The State Revenue Service (SRS) is increasingly exercising its statutory power to have a company’s board member pay an overdue tax liability if that debt cannot be collected from the company. For the board member this often means thousands of euros to pay, private accounts blocked, and properties seized. This article explores the legal grounds for such actions and outlines substantial errors in decisions made by the SRS.
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Companies sometimes buy and sell property, plant and equipment, transfer liabilities, restructure their assets, and conduct other transactions necessary to improve their business. It is important to assess whether this gives rise to a transfer of business as a going concern (TOGC), which has specific implications for both the transferor and the acquirer.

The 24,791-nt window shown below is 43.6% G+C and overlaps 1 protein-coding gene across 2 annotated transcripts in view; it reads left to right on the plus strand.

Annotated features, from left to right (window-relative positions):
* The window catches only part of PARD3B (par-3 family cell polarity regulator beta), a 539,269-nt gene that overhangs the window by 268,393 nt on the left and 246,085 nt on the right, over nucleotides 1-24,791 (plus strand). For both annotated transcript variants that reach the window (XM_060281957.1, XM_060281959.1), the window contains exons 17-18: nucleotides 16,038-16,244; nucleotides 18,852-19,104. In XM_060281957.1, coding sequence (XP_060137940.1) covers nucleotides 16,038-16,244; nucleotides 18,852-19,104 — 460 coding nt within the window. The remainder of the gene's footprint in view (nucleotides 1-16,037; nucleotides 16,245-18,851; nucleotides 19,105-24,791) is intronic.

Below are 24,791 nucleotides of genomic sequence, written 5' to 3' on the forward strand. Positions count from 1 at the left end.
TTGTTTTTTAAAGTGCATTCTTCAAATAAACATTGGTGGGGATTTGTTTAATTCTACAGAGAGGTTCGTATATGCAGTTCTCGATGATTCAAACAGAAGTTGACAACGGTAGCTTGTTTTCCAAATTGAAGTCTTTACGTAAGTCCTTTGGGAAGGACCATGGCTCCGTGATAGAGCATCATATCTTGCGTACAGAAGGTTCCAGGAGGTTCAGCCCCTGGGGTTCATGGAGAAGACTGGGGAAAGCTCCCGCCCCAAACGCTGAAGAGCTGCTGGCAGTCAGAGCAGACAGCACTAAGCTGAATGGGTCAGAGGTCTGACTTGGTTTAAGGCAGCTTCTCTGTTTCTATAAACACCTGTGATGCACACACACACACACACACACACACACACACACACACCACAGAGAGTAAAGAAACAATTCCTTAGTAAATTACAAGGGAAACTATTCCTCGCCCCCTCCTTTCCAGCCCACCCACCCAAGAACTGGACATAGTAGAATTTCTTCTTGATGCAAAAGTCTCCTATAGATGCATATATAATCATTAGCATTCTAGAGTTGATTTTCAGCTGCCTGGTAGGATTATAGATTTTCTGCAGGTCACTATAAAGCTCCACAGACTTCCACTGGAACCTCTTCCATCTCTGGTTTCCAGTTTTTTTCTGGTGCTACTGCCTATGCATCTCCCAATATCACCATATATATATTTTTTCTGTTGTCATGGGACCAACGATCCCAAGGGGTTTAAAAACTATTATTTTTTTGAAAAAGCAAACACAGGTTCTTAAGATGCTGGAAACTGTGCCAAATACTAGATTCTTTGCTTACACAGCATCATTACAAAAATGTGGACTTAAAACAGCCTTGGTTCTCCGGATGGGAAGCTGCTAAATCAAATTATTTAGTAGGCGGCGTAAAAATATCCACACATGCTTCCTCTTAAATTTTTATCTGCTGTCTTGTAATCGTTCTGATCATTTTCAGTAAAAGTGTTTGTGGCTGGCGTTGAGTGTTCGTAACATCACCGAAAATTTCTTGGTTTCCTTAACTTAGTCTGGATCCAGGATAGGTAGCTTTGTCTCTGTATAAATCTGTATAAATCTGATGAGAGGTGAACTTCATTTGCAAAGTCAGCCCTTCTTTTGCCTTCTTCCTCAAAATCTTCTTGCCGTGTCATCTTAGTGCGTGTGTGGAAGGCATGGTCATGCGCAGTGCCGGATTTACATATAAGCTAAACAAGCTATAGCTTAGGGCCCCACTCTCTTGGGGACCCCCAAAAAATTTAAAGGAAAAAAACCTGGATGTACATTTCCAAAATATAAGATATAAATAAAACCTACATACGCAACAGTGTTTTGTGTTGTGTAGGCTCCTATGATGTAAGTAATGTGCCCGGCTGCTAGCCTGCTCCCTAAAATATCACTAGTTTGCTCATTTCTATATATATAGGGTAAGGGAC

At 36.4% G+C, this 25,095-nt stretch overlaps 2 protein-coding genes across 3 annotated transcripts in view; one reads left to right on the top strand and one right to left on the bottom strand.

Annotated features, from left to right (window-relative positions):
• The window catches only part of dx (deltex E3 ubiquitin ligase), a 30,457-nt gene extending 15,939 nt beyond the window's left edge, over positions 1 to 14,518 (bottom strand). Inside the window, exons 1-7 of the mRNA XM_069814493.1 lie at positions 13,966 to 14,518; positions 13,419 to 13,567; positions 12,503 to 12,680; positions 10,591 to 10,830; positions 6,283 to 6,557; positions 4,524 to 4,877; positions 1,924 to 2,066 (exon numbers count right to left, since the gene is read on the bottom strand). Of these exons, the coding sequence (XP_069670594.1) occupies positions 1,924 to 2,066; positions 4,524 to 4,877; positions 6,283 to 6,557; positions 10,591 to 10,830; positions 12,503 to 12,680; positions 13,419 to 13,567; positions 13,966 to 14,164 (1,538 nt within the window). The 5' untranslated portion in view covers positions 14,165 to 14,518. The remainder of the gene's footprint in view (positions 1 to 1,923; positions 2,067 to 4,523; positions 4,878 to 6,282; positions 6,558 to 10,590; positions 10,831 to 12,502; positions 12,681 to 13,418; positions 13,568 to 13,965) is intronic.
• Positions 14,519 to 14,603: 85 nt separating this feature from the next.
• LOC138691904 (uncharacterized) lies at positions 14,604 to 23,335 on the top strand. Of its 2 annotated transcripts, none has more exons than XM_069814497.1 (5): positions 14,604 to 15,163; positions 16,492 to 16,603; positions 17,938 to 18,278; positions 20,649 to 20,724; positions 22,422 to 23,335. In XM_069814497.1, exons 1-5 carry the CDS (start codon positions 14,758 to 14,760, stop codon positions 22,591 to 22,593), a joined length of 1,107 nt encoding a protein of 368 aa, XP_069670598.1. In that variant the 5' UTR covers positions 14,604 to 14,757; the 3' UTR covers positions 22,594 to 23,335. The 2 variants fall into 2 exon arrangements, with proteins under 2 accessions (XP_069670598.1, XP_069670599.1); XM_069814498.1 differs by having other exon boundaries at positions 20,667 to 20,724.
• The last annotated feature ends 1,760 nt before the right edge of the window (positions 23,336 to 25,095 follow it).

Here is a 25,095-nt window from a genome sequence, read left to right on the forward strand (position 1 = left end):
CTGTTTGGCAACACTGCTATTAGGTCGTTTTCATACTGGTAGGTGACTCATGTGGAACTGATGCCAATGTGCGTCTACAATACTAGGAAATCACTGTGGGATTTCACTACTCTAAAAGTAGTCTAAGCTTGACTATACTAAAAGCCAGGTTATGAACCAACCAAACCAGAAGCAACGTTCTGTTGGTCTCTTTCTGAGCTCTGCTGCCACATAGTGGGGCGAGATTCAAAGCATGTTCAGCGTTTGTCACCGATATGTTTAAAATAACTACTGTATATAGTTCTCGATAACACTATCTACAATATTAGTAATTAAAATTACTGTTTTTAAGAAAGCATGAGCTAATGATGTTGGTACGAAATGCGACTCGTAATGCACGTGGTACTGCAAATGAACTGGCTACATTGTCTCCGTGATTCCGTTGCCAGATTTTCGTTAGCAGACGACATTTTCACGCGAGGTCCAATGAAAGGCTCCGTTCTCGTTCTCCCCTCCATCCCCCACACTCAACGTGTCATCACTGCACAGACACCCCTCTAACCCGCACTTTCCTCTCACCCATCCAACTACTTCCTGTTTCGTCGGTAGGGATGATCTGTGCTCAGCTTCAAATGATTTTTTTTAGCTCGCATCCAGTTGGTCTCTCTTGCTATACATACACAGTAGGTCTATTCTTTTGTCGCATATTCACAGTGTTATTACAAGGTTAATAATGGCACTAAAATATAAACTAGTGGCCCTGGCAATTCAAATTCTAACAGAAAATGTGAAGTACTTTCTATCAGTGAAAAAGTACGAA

If a company finds it is governed by the Anti Money Laundering and Counter Terrorism and Proliferation Financing (AML/CTPF) Act, it has two priority steps to take: register as an entity subject to the Act after stating a type of activities governed by the Act, and appoint an officer responsible for ensuring compliance with the Act’s requirements under section 10. This appointment must be reported to the relevant supervisory authority such as the State Revenue Service or the Financial and Capital Markets Commission.
In late 2021 the government debated and approved the Justice Ministry’s proposals for amending the Commerce Act. Although the amendments have yet to be endorsed by Parliament, they might come into force on 1 July 2023. The most important proposals relate to disclosure requirements for a public limited company’s shareholders.
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